The Better Cotton Initiative – sustainable cotton for Adidas and others
With the Better Cotton Initiative, business enterprises like Adidas and H&M want to encourage more sustainable cotton production.
Cotton stands for good skin compatibility and high comfort of wear, which is why it remains the leading material used for textile manufacture worldwide, with more than 50 % of all textiles containing its soft white fibres. However, wearing cotton products is not without its own problems. The pesticides used extensively in cotton cultivation can adversely affect the health of those wearing the clothes. Moreover, cultivating the natural fibre consumes as much water as all the world’s private households put together, while the rising demand for cotton in emerging economies, above all China, is sending prices soaring.
Natural polluter with a feel-good factor
Higher prices for raw materials translate into higher production costs. Producers seek to defray at least part of these costs by raising their prices. Many consumers are also willing to pay more if they receive better quality – or to be more precise, when they know that the cotton they’re wearing has been sustainably produced, with certain environmental and social standards being met during cultivation. Because sustainability is becoming an increasingly important factor in the competition for customers in industrialised nations, especially in European countries, numerous producers are embracing the Better Cotton Initiative, which aims to reduce the environmental and social problems associated with cotton production.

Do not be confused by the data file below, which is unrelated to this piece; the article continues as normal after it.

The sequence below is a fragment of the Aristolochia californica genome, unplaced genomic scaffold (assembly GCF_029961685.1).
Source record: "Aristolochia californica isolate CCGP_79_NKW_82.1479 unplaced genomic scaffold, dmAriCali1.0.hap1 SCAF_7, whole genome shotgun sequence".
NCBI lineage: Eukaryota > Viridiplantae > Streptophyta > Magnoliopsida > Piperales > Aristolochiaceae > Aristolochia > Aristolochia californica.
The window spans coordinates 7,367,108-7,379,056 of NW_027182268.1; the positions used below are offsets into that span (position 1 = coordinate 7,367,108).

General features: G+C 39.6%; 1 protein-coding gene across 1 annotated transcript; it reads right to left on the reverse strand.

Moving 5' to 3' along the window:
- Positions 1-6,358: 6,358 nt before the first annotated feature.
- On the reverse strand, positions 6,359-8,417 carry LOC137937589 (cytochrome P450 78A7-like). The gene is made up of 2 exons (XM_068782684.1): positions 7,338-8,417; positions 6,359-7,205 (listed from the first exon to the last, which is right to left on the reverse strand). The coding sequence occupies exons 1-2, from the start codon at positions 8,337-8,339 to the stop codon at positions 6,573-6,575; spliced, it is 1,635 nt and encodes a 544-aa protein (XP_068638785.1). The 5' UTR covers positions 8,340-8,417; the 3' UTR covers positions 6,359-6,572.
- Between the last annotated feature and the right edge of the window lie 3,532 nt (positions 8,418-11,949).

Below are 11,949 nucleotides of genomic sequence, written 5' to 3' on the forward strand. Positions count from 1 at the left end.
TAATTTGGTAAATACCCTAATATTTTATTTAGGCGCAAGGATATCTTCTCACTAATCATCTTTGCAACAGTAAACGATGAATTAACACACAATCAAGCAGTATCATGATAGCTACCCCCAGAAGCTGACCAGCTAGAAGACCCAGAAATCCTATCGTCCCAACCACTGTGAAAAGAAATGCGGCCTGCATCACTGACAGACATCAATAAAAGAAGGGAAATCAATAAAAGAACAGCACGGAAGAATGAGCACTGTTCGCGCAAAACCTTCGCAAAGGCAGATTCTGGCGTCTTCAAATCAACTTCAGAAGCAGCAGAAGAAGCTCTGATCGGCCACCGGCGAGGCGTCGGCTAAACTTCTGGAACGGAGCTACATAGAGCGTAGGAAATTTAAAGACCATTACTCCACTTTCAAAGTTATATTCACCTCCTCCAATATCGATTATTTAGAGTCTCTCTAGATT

Certificate for Sustainability
Along with WWF and the two Swedish enterprises H&M and IKEA, Adidas has contributed significantly to starting the initiative. These founding members committed themselves using more cotton that is cultivated with less water and pesticides. It should be possible to secure this across the entire production chain, as members of the initiative at all stages of production – from farmers and suppliers right through to the final buyers, the textile manufacturers themselves – can obtain BCI certification of their sustainability.
Sustainability has many dimensions
Another important aim of the initiative is to improve training for farmers, empowering them to practise ecologically sustainable cultivation. The initiative’s social component includes preventing child and forced labour and ensuring certain occupational health and safety standards are observed in the workplace. Compliance with these standards is ensured not only by a council of independent experts, but also through a complaints office, to which all parties involved in the process can turn to expose cases of bad practice.
Forgoing true sustainability
The benefits for the environment and the consumers remain mixed, however, as reducing pesticides does not mean they are completely eliminated. That would incur price rises for garments that even environmentally aware of customers could hardly accept. Adidas hopes to cover its entire demand for cotton with Better Cotton by 2018, while H&M will achieve this two years later. However, 100 % Better Cotton means that fully pesticide-free, organic cotton will no longer be used, but only BCI-certified cotton. And until that goal is reached, consumers have no way of ascertaining product quality when shopping, as Adidas and its consortium partners are not planning extra labelling for products made from Better Cotton.